Whats New in Java 8 - Date API Part II
Whats New in Java 8 - Date API Part II
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This post is continues our review of the Date API that came with the release of Java 8. We are going to continue our concentration on classes that make working with dates/times very easy. Working with date objects in previous releases of Java was very challenging with respect to adding time or getting the difference between dates. Hopefully after looking at the classes we present here, your opinion of working with dates and times in Java will change. Specifically, we are going to take a look at the following classes:
- Other classes to represent dates/times
- Getting the current snapshot in time with
- Using the
Clockclass to get system time but specify different time zones
- Represent arbitrary number of days with the
- Represent arbitrary amount of hours with the
Zoned/Offset Dates and Times
In the last post we covered the
LocalDate and the
LocalTime classes. As the name suggests, these classes give the date and or time for a given locality with no time-zone or offset from UTC/Greenwhich time. Java 8 provides the ZonedDateTime class which provides date-times with a time-zone representation. Creating a
ZonedDateTime instance can be done several ways, but here we will demonstrate using two of the many static factory methods:
Next we have the
OffsetDateTime and the
OffsetTime classes that represent date-time or time (respectively) with offsets from UTC/Greenwhich time. Here we show creating
OffsetTime using some of the other available static factory methods:
In the last example we see the use of the
Instant class which we will introduce soon. It’s worth noting at this point that the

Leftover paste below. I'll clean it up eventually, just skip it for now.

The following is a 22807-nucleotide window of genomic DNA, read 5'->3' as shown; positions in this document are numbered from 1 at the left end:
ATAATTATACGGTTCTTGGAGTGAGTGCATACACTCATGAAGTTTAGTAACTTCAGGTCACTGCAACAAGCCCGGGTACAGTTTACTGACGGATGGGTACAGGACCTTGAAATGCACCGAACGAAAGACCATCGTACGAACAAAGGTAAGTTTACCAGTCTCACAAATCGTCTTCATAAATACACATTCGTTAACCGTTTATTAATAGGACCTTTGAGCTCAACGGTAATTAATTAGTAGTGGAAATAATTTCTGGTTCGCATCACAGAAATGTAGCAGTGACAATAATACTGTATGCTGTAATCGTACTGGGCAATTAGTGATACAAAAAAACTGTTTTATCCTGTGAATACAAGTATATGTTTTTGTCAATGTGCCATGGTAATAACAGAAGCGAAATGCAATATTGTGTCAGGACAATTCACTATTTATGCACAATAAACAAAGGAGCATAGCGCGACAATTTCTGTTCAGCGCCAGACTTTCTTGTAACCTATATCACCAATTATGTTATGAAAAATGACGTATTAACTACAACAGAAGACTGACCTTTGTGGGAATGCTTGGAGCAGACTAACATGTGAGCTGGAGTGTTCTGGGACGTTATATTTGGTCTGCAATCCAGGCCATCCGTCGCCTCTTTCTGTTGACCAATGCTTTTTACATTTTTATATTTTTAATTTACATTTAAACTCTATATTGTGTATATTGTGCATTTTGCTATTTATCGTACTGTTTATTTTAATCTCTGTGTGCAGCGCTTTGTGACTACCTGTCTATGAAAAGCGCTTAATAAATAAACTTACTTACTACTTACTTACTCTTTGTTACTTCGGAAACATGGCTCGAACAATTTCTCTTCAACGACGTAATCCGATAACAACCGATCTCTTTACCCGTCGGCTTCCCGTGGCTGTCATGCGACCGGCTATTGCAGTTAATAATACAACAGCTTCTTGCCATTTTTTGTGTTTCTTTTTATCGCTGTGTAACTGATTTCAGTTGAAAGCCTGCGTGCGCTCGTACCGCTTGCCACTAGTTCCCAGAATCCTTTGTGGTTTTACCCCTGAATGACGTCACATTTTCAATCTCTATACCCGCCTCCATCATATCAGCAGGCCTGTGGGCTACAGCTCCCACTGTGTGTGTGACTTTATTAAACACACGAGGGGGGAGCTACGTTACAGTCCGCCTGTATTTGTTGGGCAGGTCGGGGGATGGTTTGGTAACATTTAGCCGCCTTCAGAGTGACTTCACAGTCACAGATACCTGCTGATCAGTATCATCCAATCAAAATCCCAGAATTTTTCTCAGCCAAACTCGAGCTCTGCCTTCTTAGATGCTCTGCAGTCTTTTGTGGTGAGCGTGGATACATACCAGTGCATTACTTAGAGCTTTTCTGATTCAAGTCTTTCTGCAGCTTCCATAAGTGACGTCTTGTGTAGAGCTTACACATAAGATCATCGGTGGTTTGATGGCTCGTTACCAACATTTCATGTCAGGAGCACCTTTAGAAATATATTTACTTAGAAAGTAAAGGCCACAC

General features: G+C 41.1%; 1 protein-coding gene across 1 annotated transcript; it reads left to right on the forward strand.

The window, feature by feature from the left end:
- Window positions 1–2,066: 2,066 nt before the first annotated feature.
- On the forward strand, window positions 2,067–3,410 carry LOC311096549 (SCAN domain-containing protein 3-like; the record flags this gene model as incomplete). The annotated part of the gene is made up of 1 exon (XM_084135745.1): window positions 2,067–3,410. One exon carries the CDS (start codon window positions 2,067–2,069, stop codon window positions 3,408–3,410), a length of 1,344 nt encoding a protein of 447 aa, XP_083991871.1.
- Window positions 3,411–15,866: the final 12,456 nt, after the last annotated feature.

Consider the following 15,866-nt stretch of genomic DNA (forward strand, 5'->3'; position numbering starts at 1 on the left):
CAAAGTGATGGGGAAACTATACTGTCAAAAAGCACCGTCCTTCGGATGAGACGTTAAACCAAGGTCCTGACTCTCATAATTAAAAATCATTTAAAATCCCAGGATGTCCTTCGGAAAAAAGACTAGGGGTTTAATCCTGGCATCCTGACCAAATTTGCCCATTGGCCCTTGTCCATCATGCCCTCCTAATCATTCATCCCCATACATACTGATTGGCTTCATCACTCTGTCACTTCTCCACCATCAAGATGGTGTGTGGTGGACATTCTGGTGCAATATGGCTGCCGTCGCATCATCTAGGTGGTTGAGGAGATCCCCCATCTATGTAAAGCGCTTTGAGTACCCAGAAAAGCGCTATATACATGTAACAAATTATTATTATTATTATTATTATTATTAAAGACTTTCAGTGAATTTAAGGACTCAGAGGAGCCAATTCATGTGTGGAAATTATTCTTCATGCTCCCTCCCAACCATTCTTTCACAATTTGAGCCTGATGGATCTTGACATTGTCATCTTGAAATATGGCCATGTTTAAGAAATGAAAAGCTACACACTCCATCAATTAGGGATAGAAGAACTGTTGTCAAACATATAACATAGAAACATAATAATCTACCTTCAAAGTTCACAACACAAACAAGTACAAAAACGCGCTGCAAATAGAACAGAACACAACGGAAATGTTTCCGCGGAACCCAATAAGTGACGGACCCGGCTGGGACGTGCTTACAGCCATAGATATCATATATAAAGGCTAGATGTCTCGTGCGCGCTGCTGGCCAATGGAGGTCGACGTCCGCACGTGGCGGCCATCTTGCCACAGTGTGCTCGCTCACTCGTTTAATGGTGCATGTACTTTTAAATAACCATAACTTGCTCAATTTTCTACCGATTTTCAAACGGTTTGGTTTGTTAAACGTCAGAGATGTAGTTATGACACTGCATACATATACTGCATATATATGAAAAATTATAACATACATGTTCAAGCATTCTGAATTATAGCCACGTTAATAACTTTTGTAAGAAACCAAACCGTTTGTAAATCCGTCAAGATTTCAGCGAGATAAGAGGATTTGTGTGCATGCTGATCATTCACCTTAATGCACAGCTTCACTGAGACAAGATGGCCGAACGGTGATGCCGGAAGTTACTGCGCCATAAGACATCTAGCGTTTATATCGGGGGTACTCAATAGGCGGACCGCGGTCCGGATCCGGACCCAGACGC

OffsetDateTime classes store time to nanosecond precision. Typically we would use the
ZonedDateTime class when showing date-times to users and the
OffsetDateTime class when interacting with systems.
The [a href="http://docs.oracle.com/javase/8/docs/api/java/time/Clock.html" style="font-style: inherit; font-variant: inherit; font-weight: inherit; line-height: inherit; font-size: 18px; color: rgb(117, 21, 144); -webkit-transition: color 0.3s; transition: color 0.3s; white-space: pre-wrap; word-wrap: break-word;"]Clock class gives us the ability to get the current date/time from the system clock with a specific time-zone. Although there are date-time classes that have a
now() method returning the current date-time, the system clock uses the default time-zone. The
Clock class allows us to get the system time with a given time-zone. We can then plug the
Clock instance into other classes where we want to get the current time using a given time-zone.
We can now re-work our previous example of creating an
OffsetTime object using a
Clockinstance to set the desired time-zone:
Clock class also allows us to specify how it ‘ticks’, meaning we can have the time returned from the
Clock instance ticking on whole minutes or seconds
The Instant class is used to capture the current ‘instant’ in time. The
Instant class is useful for obtaining event timestamps and also has nanosecond precision.
Instant class has several other methods for adjusting an
Instant instance such as adding/subtracting time or converting to a
The Period class represents an arbitrary amount of time in years, months, or days.
Period objects can be particularly useful for adding/subtracting time to/from a date. For example:
Period class also offers a static method
Period.between that is great for determining elapsed time between dates:
Period.between method requires types of
LocalDate, the date-time classes in the
java.time package offer a
toLocalDate() method that returns a
LocalDate from the date-time instance.
The Duration class represents arbitrary amounts of time in hours, minutes or seconds. The useage pattern for
Duration is similar to that of the
Period class. Here are examples of adjusting time objects using the
Duration class also has a
between method for determing the amount of time (hours based) between time objects:
Duration.between method requires types of
Temporal. All of the time and date-time classes in the
java.time package implement the
This wraps up our brief tour of the new Date API in Java 8. Hopefully you can see the promise in the new Date API for working with dates and times. In future posts I plan to continue coverage of the new features found in Java 8. Thanks for your time.
Published at DZone with permission of Bill Bejeck , DZone MVB. See the original article here.
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